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Each entry provides background and context about an exemption to the public records laws in all fifty states, as well as federal FOIA. Read more about United States of America's public records law or explore all our expert FOIA guides. Have a public records appeal or information on an exemption we should include? Consider sharing your knowledge with everyone by donating your FOIA appeal language.

Vague and Unduly Burdensome

Also known as Request Not Reasonably Described.

Thank you to Sai and Michael Morisy for contributing to this entry. This guide is for informational purposes only, is general in nature, and is not legal opinion nor legal advice regarding any specific issue or factual circumstance.

Under 5 U.S.C. § 552(a)(3)(A), also known as vague and burdensome, agencies are only required to process requests that “reasonably describe” the records in question.

This standard was upheld in Hudgins v. IRS, 620 F. Supp. 19 (D.D.C. 1985).

Example Appeals

I would like to appeal the letter I received saying that my FOIA request "is too broad in scope or did not specifically identify the records which you are seeking."

I believe that I very narrowly constructed my request to a limited number of records that would relate to the stated subject. It is inappropriate for this agency to issue such a letter so quickly after receiving the request.

Please instruct the FOIA officers to complete a search for records before making such a determination.

Occasionally agencies might say that because a request is voluminous, the request is not reasonably defined. This may not be the case: Requests may be broad, as long as they are well defined.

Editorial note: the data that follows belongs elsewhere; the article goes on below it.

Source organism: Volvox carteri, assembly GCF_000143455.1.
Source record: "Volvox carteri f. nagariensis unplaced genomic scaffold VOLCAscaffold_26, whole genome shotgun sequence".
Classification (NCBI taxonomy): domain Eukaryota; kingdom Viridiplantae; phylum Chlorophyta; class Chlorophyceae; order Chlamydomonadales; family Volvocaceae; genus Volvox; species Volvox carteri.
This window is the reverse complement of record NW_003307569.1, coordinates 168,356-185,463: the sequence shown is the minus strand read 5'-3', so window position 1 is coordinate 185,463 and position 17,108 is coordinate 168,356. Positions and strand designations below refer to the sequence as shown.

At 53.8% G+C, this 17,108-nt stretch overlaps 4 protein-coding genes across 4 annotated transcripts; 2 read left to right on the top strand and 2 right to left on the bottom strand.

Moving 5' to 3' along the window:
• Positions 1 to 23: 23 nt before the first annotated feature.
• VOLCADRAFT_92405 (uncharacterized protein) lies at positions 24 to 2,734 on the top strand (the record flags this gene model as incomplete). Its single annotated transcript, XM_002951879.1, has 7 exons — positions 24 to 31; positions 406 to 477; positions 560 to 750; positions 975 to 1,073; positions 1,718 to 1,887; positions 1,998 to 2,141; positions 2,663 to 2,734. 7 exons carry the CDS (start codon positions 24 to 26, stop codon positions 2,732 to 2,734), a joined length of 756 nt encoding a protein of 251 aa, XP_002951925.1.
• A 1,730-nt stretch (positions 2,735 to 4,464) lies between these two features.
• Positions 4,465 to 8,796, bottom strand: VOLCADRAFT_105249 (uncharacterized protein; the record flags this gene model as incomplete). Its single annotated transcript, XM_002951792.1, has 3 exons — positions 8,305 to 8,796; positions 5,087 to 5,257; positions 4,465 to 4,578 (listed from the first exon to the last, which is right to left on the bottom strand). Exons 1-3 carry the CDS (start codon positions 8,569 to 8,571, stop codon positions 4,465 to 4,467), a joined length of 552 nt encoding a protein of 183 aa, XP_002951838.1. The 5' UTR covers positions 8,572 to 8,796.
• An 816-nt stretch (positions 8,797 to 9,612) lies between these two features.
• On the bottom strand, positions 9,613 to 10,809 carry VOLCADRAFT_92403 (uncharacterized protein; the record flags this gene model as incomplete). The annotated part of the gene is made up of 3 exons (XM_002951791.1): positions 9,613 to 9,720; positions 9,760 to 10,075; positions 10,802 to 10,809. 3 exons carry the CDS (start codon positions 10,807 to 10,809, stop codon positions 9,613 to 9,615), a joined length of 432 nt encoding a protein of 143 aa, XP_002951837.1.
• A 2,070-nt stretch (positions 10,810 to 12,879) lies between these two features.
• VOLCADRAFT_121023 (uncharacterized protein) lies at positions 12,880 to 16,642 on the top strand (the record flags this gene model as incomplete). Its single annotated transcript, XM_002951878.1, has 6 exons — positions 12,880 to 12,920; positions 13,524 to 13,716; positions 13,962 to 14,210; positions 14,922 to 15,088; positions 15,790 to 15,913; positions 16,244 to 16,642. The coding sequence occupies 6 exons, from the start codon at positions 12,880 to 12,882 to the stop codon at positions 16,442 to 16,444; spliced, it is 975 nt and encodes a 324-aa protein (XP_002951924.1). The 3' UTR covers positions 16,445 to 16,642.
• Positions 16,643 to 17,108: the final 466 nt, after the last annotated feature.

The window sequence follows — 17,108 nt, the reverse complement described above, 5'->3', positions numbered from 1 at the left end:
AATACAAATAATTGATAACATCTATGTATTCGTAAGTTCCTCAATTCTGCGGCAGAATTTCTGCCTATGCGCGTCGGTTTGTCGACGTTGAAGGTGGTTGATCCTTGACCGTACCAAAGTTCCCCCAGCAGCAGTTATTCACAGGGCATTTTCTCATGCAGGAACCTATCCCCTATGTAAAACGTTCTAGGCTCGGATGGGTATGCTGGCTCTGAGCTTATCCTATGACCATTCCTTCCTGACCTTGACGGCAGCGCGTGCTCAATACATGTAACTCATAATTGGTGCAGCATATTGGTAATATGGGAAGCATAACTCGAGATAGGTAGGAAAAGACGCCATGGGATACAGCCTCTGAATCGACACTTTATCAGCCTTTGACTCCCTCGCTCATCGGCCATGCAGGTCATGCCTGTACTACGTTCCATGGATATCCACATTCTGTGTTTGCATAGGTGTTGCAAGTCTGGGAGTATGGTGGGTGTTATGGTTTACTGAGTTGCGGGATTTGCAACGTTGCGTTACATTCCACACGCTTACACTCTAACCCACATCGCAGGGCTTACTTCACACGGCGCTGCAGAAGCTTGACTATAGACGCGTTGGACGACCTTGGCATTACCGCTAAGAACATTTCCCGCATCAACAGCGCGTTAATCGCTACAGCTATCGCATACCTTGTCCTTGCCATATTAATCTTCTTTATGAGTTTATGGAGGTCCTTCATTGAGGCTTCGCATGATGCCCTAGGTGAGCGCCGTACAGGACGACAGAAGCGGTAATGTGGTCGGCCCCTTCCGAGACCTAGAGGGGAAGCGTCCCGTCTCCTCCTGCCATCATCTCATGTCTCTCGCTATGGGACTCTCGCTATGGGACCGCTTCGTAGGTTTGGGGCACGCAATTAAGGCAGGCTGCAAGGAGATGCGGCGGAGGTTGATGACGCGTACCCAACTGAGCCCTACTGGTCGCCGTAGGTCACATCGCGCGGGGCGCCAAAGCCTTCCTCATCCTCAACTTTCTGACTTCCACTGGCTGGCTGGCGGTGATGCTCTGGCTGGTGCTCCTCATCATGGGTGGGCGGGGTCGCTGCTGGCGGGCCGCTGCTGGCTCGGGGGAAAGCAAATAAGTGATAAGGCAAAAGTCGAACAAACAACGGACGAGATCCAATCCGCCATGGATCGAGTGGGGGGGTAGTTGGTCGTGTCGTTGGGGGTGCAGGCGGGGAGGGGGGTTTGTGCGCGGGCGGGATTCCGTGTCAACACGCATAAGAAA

The requirement to "reasonably describe" applies only to the search phase. The difficult of reviewing and redacting, even for "voluminous" responsive documents, is irrelevant to the threshold question of whether a request is "reasonably described".

DoJ FOIA Update, Vol. IV, No. 3, at 5:

"The sheer size or burdensomeness of a FOIA request, in and of itself, does not entitle an agency to deny that request on the ground that it does not 'reasonably describe' records within the meaning of 5 U.S.C. § 552(a)(3)(A). That provision in the FOIA was intended to ensure that a FOIA request description "be sufficient [to enable] a professional employee of the agency who was familiar with the subject area of the request to locate the record with a reasonable amount of effort." H.R. Rep. No. 93-876, 93d Cong., 2d Sess. 6 (1974). See also S. Rep. No. 93-854, 93d Cong., 2d Sess. 10 (1974) ("[T]he identification standard should not be used to obstruct public access to agency records."); Bristol-Meyers Co. v. FTC, 424 F.2d 935, 938 (D.C. Cir.), cert.denied, 400 U.S. 824 (1970)."


Proper Use

This exemption is often applied to malicious requests or those meant to be purposefully burdensome or harassing, requests that are fundamentally beyond the scope of the agency, or simple the impossible, e.g. “every record this agency possesses.” It’s also properly used if a requester asks a question, rather than asks for responsive documents.

Improper Use

Oftentimes, agencies will use this exemption to push back on what they feel are particularly broad requests. However, the determination is not based on the volume of the request, but rather the practicalities of assessing and processing it.

Key Citations

Key Citations

The Court of Appeals held that, in Wells v. U.S. Dep’t of Educ. Off. for Civ. Rts., if the agency does not understand the request, it is not under an obligation to process it.

In Freedom Watch, Inc. v. CIA, it was found that a request asking for “anything ‘relating to’” three countries, for example, was too broad, particularly in that it asked government officials to use their judgement in determining whether something was “related to” the topic at hand.

Similarly, Exxon Mobil Corp. v. U.S. Dep’t of Interior found that a request for “any and all” documents was “impermissibly broad and [did] not comply with FOIA’s requirement that the request for records ‘reasonably describe[] such records.’“